imagine a cockroach ...
a girl ...
and hundreds of baby cockroaches .
these baby cockroaches have same mother(that girl) , but not same father . and they are immune to insecticide .
now put that scene in the end and make it your happy ending .
what do you expect from such anime ?!
it's exactly as you expect it !
the story could have been great if you exclude that happy ending .
for art and sounds you can not expect something more from something that old .
the combination of animation and live action make the art look even worse .
the supporting characters were more developed than the main characters .
heroine was the less developed character .
from the beginning till the end you can not understand what was her reason for doing this or that .
and for enjoyment ...
if you could take the first 1 hour , there's less than half remaining .
althought it has some enjoyable scenes and that scenes really worth watching .
the problem is that that "some enjoyable scenes" are less than 15 minutes .
Twilight of the Cockroaches is a bit of an oddity for me to cover here thanks to its mix of live action and animated footage used for its run. So in a rare case, I'm not gonna bother handing out grades on Art for this one since it would be impossible for me to judge this properly on any merits for its animation.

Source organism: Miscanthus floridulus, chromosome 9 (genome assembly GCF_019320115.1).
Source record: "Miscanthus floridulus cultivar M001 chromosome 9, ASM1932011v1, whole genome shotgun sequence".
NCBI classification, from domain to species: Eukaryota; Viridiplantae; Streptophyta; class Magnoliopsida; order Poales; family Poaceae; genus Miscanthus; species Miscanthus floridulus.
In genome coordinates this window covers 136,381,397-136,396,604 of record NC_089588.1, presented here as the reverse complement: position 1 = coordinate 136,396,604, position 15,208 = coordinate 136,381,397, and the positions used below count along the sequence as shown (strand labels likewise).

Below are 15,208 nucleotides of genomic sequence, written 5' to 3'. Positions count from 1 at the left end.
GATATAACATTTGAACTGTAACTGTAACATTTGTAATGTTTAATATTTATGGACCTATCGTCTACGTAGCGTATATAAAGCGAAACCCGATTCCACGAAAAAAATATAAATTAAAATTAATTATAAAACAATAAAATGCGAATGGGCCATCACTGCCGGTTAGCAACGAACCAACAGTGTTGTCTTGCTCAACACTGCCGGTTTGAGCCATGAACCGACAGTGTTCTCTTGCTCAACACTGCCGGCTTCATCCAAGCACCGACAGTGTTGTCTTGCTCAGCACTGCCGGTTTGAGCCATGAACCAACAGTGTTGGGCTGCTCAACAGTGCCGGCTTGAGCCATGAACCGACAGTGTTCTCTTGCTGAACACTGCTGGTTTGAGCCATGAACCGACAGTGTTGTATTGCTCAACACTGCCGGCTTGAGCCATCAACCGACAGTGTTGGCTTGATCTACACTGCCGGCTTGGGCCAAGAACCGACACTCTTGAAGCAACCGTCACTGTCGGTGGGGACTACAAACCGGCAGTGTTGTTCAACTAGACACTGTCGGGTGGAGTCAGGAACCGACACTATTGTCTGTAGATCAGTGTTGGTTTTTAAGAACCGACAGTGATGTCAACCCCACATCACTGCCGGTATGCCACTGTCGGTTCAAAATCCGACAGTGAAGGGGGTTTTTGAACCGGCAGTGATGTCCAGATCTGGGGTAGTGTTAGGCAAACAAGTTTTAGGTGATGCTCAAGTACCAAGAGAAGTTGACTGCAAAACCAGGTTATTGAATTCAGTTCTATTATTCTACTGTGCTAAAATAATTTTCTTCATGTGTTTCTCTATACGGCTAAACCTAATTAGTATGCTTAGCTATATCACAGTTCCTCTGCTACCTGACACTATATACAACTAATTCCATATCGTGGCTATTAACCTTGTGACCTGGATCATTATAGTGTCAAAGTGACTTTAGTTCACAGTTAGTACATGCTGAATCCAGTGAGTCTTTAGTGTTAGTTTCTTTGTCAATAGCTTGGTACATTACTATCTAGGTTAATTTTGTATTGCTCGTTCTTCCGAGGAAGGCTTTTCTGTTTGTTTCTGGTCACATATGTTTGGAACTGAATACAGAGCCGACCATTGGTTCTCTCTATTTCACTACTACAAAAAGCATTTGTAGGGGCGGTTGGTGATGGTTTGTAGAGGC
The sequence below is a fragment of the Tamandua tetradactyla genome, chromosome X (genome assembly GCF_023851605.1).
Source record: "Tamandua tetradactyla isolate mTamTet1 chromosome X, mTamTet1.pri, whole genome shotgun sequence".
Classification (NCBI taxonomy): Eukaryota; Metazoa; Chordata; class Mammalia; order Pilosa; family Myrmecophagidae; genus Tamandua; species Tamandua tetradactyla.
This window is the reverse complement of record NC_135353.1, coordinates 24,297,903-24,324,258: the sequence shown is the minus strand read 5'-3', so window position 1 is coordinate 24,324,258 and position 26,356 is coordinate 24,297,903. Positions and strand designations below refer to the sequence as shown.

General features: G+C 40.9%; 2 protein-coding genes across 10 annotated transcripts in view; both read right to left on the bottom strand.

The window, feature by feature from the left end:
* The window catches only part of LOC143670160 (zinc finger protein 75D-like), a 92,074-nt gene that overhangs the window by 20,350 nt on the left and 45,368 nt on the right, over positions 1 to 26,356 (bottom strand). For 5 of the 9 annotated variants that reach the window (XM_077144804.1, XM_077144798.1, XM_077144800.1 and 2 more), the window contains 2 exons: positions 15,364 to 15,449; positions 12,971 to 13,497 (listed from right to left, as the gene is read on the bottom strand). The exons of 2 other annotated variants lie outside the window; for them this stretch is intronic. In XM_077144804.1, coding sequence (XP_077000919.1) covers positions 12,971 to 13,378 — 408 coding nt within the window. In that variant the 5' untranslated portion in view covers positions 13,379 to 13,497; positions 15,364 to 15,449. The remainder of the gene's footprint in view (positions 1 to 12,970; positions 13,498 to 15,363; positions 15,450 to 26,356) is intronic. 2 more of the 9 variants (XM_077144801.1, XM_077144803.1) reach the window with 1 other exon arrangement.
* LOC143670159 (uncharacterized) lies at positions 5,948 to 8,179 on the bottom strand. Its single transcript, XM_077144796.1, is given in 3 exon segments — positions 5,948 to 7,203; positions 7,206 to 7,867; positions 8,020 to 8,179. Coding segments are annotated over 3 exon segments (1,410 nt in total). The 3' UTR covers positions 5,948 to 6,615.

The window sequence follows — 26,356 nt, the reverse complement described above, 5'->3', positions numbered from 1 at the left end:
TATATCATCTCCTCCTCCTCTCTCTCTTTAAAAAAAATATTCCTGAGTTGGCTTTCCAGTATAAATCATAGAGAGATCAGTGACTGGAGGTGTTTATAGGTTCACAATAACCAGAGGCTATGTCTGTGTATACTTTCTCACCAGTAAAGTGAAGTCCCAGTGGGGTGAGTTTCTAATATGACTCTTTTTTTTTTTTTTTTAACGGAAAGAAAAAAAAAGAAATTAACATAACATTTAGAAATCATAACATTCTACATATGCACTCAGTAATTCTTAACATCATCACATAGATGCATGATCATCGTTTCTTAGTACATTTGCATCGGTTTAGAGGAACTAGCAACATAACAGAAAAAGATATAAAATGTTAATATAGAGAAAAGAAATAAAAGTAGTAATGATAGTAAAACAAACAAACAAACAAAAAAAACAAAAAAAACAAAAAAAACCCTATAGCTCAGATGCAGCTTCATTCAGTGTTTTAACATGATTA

The movie is focused on a colony of cockroaches who seemingly live a peaceful coexistence with the human owner of an apartment. But not all is what it seems as once the homeowner gets a girlfriend, the lives of the colony become a
living hell when the humans start wiping them out. The movie is focused on two different colonies in this film: those living with the bachelor who are peaceloving yet quite lazy and a militaristic colony who are regularly at odds with the woman who would become the bachelor's girlfriend. It appeared both sides were being portrayed as extreme elements in Japan's history with the militaristic roaches personifying Japan's militaristic regime under Hirohito during World War II and the peaceloving ants portrayed as Japan's modern youth having lost sense of their country's cultural identity from the peacetime it gained after World War II. The film appeared to be an allegory for what Japan could face if it continued to or returned to paths the country shouldn't take in light of now being part of the international community, the humans personifying how outsiders would perceive Japan. This symbolic approach works well for what it wants to tell.